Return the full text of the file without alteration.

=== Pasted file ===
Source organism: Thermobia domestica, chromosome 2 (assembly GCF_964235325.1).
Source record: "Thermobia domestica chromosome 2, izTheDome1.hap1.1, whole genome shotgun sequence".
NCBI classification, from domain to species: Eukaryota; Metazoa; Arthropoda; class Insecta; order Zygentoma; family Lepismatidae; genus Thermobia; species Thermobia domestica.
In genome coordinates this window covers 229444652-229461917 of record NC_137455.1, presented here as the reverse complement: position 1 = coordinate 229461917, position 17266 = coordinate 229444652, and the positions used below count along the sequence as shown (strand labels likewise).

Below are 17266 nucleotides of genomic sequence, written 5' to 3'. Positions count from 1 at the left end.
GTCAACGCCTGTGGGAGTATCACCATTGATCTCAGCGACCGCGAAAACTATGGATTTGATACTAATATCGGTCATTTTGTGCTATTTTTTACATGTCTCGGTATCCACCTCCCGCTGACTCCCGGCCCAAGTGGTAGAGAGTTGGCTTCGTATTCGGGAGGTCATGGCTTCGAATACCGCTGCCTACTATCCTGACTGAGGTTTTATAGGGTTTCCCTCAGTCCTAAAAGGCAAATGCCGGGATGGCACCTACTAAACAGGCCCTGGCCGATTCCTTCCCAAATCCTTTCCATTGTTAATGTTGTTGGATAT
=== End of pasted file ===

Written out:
Source organism: Thermobia domestica, chromosome 2 (assembly GCF_964235325.1).
Source record: "Thermobia domestica chromosome 2, izTheDome1.hap1.1, whole genome shotgun sequence".
NCBI classification, from domain to species: Eukaryota; Metazoa; Arthropoda; class Insecta; order Zygentoma; family Lepismatidae; genus Thermobia; species Thermobia domestica.
In genome coordinates this window covers 229444652-229461917 of record NC_137455.1, presented here as the reverse complement: position 1 = coordinate 229461917, position 17266 = coordinate 229444652, and the positions used below count along the sequence as shown (strand labels likewise).

Below are 17266 nucleotides of genomic sequence, written 5' to 3'. Positions count from 1 at the left end.
GTCAACGCCTGTGGGAGTATCACCATTGATCTCAGCGACCGCGAAAACTATGGATTTGATACTAATATCGGTCATTTTGTGCTATTTTTTACATGTCTCGGTATCCACCTCCCGCTGACTCCCGGCCCAAGTGGTAGAGAGTTGGCTTCGTATTCGGGAGGTCATGGCTTCGAATACCGCTGCCTACTATCCTGACTGAGGTTTTATAGGGTTTCCCTCAGTCCTAAAAGGCAAATGCCGGGATGGCACCTACTAAACAGGCCCTGGCCGATTCCTTCCCAAATCCTTTCCATTGTTAATGTTGTTGGATAT